Piano Technique Bootcamp – You Call That Legato, Lieutenant?!

It’s time for our next blog post in our Piano Technique Bootcamp series!  I hope you’ve all been having fun with the exercises to loosen the wrists of your piano students from the post last week.  Today we’re talking about teaching piano students to play legato.

Piano Technique Bootcamp You Call That Legato Lieutenant

How to Teach Piano Students to Play Legato

The ability to play legato is what separates the young beginning piano students into students who sound like beginning students and students who do not. It is something that a piano teacher can hear from across a crowded room with their eyes closed. And it is something that many students find extremely difficult to master. Without the ability to play legato, your students’ pieces will continue to sound like “beginner” pieces no matter what the difficulty of the music. And, without legato playing, it is next to impossible to then develop any sense of expression or phrasing.

So we know it’s important… but how do you encourage your students to master the art of legato playing?

First Things First… What is Legato Anyway?

Aside from “piano”, “forte” and “staccato”, the word “legato” is one of the first Italian terms you introduce to your piano student.  And for a young beginner, you may as well be speaking an alien language. Sure you can explain it as “smooth” playing, but the word smooth is objective too. It means something different to everyone. Using the word “joined” is also confusing… and tends to affect their rhythm. The only true way for your piano students to understand is to feel and hear legato playing.

Bring On The Playdough!

I prefer to keep things simple when introducing important concepts. If you are struggling with a student to master something as important as legato playing it’s a great idea to take away anything else that could be causing conflict in their brain. And for me, this means taking away not only the sheet music but even the piano. So, pull out your playdough and step away from the piano for some tactile leaning.  Here’s how to build an understanding of legato (and maybe make a fun playdough snake or two along the way!)

1.  Have your student roll the play-dough into a long, thick “snake”.

2.  First, practice playing staccato on the snake.  The objective is to NOT make a finger “dent” in the play dough.  Re-roll the snake if a finger dent appears.  Can your student play staccato on their snake in a 5 finger pattern without making a dent? Hint – they’ll need to be using lots of *good* wrist motion to accomplish this.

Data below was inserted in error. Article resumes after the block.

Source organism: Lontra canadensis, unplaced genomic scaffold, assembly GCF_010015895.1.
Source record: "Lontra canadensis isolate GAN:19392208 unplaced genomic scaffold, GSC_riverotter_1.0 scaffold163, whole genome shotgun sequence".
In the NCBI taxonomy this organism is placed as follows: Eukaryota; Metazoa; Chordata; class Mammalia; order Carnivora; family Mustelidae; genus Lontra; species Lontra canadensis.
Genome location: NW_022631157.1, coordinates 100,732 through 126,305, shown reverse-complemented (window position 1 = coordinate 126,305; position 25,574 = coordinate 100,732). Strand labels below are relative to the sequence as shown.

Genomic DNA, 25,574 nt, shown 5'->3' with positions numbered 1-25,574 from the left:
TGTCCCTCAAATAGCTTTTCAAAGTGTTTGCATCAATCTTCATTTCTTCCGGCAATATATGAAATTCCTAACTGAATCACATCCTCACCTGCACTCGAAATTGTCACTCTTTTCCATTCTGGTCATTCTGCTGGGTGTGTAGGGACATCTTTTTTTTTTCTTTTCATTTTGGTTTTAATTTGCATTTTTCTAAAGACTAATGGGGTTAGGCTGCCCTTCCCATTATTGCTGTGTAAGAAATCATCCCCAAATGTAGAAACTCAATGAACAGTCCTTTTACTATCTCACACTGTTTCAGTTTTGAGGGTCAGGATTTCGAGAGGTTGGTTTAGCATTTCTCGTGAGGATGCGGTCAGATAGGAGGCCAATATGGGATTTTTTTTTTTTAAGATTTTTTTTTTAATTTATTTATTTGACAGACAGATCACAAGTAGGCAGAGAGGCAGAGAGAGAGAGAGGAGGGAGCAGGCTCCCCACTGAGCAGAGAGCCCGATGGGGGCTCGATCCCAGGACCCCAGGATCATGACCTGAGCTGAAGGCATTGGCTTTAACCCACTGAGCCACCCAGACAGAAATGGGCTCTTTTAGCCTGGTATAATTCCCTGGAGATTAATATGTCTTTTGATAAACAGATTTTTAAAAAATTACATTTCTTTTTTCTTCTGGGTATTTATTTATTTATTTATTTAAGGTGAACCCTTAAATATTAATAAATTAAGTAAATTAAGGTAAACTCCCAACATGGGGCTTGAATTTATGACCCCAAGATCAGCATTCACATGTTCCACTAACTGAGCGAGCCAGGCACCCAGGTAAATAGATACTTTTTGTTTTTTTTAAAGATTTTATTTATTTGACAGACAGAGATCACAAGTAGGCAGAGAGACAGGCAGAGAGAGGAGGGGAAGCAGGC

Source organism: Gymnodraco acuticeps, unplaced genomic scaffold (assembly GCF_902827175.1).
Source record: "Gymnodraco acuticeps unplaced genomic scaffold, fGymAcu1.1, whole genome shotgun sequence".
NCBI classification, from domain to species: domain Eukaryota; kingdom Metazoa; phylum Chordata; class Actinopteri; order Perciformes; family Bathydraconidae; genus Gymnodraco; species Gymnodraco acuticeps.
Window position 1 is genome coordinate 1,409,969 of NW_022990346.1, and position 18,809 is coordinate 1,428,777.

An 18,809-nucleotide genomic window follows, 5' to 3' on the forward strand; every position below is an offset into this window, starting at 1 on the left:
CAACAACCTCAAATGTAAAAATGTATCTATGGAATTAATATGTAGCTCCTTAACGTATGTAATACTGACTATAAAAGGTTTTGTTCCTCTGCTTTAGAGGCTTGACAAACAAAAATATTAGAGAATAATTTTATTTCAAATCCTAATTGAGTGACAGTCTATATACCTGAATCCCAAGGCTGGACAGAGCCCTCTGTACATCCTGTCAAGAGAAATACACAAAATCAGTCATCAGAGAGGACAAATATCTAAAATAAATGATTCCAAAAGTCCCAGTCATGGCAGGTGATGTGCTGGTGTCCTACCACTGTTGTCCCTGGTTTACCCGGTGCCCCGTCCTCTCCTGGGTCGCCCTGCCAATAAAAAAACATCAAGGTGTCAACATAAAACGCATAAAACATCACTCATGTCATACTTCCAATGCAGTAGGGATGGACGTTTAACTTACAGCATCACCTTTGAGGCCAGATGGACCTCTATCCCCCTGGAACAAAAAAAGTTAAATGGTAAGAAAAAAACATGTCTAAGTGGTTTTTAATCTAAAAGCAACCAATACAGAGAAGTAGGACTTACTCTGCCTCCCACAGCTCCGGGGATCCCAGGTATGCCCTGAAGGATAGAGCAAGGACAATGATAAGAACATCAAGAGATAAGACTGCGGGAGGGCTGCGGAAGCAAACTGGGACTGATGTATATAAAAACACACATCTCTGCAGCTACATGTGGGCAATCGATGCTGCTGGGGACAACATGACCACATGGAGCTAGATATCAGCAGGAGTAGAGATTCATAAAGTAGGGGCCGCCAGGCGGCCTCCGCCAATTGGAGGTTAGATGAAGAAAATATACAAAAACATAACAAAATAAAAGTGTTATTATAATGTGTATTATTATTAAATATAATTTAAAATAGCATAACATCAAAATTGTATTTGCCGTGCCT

3.  Now, have them play legato on the snake. The objective here is to make one finger dent one at a time in a 5 finger pattern… and the rule is only one finger on the snake at a time. Therefore, after one finger makes its dent, the next is getting ready to do the same.

4.  Re-roll the snake and repeat this until you can see your student understands the careful coordination needed to release one key while pushing down the next. The pushing motion into the dough will help to give them the correct feeling of playing deep into the keys once you transfer to the piano.

5.  Repeat the same motion (but on the piano keys now) in a 5 finger pattern. Can they transfer the same “push while lifting” motion to the keys?  Remind them of how the dough felt under their fingertips… and watch the “aha!” moment happen 🙂

I keep a few jars of play dough in my studio and my students have been known to practice certain phrases they are having trouble with on playdough before transferring it back to the piano. It’s a great way to engage your students who learn kinaesthetically. If they become adept at the “playdough playing”, you can actually teach phrasing this way too… the deeper the finger dent, the more emphasis on the key. It’s a fantastic way to visualize these difficult concepts.

If you are a totally cool teacher…scent your play dough to match the season with the recipes found on my Pinterest page here!

…And speaking of legato… are you in search of *fun* technical exercises that give your students the opportunity to practice switching between staccato and legato? This is a technique that is covered in TEDDtales Level 1.  Check it out and reinforce everything your students learn with playdough once they’re back at the piano!

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